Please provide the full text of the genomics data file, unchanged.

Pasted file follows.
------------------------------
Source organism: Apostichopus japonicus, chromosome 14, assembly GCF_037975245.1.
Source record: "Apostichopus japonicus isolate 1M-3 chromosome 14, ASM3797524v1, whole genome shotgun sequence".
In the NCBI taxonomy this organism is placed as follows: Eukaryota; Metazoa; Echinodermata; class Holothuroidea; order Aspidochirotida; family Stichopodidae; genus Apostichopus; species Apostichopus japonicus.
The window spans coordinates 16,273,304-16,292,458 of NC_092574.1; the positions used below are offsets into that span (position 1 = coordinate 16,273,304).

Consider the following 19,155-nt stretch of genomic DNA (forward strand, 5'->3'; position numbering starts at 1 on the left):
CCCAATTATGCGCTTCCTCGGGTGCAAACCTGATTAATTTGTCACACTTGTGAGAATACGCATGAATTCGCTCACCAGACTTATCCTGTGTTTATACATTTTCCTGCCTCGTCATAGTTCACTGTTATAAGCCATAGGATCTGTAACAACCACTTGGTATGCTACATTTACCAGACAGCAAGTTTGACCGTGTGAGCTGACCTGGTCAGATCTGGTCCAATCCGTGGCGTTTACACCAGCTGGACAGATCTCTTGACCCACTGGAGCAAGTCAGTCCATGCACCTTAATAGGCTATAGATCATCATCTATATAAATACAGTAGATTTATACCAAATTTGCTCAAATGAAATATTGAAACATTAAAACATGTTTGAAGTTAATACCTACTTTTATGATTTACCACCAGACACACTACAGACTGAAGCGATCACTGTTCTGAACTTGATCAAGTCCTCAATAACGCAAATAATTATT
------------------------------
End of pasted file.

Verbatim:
Source organism: Apostichopus japonicus, chromosome 14, assembly GCF_037975245.1.
Source record: "Apostichopus japonicus isolate 1M-3 chromosome 14, ASM3797524v1, whole genome shotgun sequence".
In the NCBI taxonomy this organism is placed as follows: Eukaryota; Metazoa; Echinodermata; class Holothuroidea; order Aspidochirotida; family Stichopodidae; genus Apostichopus; species Apostichopus japonicus.
The window spans coordinates 16,273,304-16,292,458 of NC_092574.1; the positions used below are offsets into that span (position 1 = coordinate 16,273,304).

Consider the following 19,155-nt stretch of genomic DNA (forward strand, 5'->3'; position numbering starts at 1 on the left):
CCCAATTATGCGCTTCCTCGGGTGCAAACCTGATTAATTTGTCACACTTGTGAGAATACGCATGAATTCGCTCACCAGACTTATCCTGTGTTTATACATTTTCCTGCCTCGTCATAGTTCACTGTTATAAGCCATAGGATCTGTAACAACCACTTGGTATGCTACATTTACCAGACAGCAAGTTTGACCGTGTGAGCTGACCTGGTCAGATCTGGTCCAATCCGTGGCGTTTACACCAGCTGGACAGATCTCTTGACCCACTGGAGCAAGTCAGTCCATGCACCTTAATAGGCTATAGATCATCATCTATATAAATACAGTAGATTTATACCAAATTTGCTCAAATGAAATATTGAAACATTAAAACATGTTTGAAGTTAATACCTACTTTTATGATTTACCACCAGACACACTACAGACTGAAGCGATCACTGTTCTGAACTTGATCAAGTCCTCAATAACGCAAATAATTATT